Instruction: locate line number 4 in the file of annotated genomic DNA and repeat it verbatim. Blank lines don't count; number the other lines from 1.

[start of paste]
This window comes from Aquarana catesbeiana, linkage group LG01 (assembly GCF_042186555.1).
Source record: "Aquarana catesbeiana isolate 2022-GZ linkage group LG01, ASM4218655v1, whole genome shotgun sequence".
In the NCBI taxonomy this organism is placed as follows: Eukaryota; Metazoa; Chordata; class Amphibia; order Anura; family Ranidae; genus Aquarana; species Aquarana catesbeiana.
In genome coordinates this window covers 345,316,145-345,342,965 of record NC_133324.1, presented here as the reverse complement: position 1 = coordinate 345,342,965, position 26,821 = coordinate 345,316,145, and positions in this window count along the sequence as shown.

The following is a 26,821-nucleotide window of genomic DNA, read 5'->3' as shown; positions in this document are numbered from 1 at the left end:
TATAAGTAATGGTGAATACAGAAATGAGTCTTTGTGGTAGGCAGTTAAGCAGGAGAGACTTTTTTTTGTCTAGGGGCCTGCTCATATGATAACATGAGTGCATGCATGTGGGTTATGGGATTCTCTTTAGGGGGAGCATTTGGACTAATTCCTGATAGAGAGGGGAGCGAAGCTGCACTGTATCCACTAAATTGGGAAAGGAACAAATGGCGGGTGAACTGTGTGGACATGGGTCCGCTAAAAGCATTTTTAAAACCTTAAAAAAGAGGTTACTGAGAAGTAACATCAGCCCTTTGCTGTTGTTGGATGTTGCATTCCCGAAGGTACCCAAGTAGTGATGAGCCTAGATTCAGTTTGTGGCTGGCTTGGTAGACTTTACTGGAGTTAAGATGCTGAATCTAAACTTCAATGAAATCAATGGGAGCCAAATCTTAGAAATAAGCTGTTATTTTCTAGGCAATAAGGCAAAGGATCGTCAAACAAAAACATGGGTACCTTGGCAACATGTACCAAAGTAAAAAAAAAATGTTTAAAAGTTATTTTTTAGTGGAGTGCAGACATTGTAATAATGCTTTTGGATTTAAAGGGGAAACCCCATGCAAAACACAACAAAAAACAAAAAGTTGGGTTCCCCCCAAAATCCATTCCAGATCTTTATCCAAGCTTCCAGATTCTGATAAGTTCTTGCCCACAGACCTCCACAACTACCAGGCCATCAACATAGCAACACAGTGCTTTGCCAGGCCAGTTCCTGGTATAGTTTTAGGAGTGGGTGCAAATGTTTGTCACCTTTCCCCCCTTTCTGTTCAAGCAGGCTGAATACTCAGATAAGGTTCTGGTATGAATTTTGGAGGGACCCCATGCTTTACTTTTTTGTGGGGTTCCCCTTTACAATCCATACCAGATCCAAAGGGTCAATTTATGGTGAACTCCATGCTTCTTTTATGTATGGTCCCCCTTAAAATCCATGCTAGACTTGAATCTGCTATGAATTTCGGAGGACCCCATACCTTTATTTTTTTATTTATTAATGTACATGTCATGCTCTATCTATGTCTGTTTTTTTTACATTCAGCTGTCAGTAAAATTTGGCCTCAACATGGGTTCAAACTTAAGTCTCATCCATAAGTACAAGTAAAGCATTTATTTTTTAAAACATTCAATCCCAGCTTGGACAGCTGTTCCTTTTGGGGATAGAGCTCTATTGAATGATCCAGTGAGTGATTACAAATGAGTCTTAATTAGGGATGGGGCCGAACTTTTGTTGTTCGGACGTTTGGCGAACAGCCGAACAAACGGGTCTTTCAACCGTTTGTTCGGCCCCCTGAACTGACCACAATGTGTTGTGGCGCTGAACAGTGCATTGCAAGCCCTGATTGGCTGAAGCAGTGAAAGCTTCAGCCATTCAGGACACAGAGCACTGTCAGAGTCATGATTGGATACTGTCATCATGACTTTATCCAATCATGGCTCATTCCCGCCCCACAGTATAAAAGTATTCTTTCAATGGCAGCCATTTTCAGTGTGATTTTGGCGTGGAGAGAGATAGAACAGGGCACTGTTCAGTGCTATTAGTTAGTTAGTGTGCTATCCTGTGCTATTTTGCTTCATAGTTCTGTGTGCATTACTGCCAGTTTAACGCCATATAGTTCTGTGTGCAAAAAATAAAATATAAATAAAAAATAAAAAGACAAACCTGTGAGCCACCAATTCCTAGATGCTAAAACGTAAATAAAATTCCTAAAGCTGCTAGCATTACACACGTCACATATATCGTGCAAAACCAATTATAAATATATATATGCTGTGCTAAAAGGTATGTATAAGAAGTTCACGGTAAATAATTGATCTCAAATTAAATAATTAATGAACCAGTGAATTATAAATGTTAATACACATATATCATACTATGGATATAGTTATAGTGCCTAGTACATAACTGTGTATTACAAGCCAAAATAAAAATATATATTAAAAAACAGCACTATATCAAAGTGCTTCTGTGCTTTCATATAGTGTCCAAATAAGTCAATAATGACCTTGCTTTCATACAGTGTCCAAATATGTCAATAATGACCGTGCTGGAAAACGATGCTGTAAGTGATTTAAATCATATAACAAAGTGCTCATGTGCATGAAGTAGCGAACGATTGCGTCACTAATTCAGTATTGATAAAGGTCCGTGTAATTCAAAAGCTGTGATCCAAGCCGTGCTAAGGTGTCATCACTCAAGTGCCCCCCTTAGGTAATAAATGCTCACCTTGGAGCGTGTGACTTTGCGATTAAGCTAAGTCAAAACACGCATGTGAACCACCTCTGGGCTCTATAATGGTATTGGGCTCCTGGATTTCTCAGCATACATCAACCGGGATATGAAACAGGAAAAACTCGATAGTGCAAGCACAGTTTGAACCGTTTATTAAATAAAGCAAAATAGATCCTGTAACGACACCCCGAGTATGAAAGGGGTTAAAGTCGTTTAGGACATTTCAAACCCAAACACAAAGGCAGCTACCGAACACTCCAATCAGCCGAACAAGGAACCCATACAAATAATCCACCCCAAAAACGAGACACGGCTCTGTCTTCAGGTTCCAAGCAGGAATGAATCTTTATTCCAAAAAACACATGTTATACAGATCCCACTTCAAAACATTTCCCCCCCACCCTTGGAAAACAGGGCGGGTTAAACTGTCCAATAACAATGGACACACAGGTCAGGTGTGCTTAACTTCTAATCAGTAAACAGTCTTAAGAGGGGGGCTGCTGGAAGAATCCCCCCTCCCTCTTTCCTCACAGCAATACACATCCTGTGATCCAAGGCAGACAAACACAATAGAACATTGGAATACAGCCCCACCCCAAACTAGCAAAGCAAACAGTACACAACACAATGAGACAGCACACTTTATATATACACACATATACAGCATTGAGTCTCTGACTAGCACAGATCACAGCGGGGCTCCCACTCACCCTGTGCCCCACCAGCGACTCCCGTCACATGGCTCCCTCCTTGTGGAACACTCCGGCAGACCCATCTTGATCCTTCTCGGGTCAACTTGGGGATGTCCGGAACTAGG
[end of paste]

In genome coordinates this window covers 345,316,145-345,342,965 of record NC_133324.1, presented here as the reverse complement: position 1 = coordinate 345,342,965, position 26,821 = coordinate 345,316,145, and positions in this window count along the sequence as shown.